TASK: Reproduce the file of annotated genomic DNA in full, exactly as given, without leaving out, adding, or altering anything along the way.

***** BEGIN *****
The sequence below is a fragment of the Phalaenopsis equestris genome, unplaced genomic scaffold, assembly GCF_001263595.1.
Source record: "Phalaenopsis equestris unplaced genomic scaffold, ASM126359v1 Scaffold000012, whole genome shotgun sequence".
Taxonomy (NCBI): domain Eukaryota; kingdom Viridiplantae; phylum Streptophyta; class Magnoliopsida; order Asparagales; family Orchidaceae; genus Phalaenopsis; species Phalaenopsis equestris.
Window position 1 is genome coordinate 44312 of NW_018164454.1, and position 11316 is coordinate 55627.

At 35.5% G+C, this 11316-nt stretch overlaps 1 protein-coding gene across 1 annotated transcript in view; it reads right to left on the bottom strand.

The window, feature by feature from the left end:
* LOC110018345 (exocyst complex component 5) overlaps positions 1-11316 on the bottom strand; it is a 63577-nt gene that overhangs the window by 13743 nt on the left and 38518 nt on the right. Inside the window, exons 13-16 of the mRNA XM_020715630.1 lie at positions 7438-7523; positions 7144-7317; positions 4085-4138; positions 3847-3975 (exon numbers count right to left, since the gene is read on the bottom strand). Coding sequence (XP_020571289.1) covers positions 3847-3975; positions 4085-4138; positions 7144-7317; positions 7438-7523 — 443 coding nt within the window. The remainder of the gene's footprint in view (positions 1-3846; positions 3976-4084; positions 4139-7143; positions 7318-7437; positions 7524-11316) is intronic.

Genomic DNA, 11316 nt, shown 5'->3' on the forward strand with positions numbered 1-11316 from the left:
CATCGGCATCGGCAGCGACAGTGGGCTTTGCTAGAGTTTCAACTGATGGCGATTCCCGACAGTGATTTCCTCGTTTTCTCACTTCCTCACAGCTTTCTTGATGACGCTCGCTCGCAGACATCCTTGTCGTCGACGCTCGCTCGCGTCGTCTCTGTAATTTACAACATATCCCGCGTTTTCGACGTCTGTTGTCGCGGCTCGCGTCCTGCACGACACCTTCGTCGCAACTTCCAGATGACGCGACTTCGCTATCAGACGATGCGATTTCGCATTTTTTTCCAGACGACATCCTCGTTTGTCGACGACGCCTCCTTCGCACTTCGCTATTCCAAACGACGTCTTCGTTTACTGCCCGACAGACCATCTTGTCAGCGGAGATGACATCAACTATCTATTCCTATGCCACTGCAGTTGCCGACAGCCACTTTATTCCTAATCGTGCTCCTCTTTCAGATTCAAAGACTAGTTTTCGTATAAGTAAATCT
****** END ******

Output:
The sequence below is a fragment of the Phalaenopsis equestris genome, unplaced genomic scaffold, assembly GCF_001263595.1.
Source record: "Phalaenopsis equestris unplaced genomic scaffold, ASM126359v1 Scaffold000012, whole genome shotgun sequence".
Taxonomy (NCBI): domain Eukaryota; kingdom Viridiplantae; phylum Streptophyta; class Magnoliopsida; order Asparagales; family Orchidaceae; genus Phalaenopsis; species Phalaenopsis equestris.
Window position 1 is genome coordinate 44312 of NW_018164454.1, and position 11316 is coordinate 55627.

At 35.5% G+C, this 11316-nt stretch overlaps 1 protein-coding gene across 1 annotated transcript in view; it reads right to left on the bottom strand.

The window, feature by feature from the left end:
* LOC110018345 (exocyst complex component 5) overlaps positions 1-11316 on the bottom strand; it is a 63577-nt gene that overhangs the window by 13743 nt on the left and 38518 nt on the right. Inside the window, exons 13-16 of the mRNA XM_020715630.1 lie at positions 7438-7523; positions 7144-7317; positions 4085-4138; positions 3847-3975 (exon numbers count right to left, since the gene is read on the bottom strand). Coding sequence (XP_020571289.1) covers positions 3847-3975; positions 4085-4138; positions 7144-7317; positions 7438-7523 — 443 coding nt within the window. The remainder of the gene's footprint in view (positions 1-3846; positions 3976-4084; positions 4139-7143; positions 7318-7437; positions 7524-11316) is intronic.

Genomic DNA, 11316 nt, shown 5'->3' on the forward strand with positions numbered 1-11316 from the left:
CATCGGCATCGGCAGCGACAGTGGGCTTTGCTAGAGTTTCAACTGATGGCGATTCCCGACAGTGATTTCCTCGTTTTCTCACTTCCTCACAGCTTTCTTGATGACGCTCGCTCGCAGACATCCTTGTCGTCGACGCTCGCTCGCGTCGTCTCTGTAATTTACAACATATCCCGCGTTTTCGACGTCTGTTGTCGCGGCTCGCGTCCTGCACGACACCTTCGTCGCAACTTCCAGATGACGCGACTTCGCTATCAGACGATGCGATTTCGCATTTTTTTCCAGACGACATCCTCGTTTGTCGACGACGCCTCCTTCGCACTTCGCTATTCCAAACGACGTCTTCGTTTACTGCCCGACAGACCATCTTGTCAGCGGAGATGACATCAACTATCTATTCCTATGCCACTGCAGTTGCCGACAGCCACTTTATTCCTAATCGTGCTCCTCTTTCAGATTCAAAGACTAGTTTTCGTATAAGTAAATCT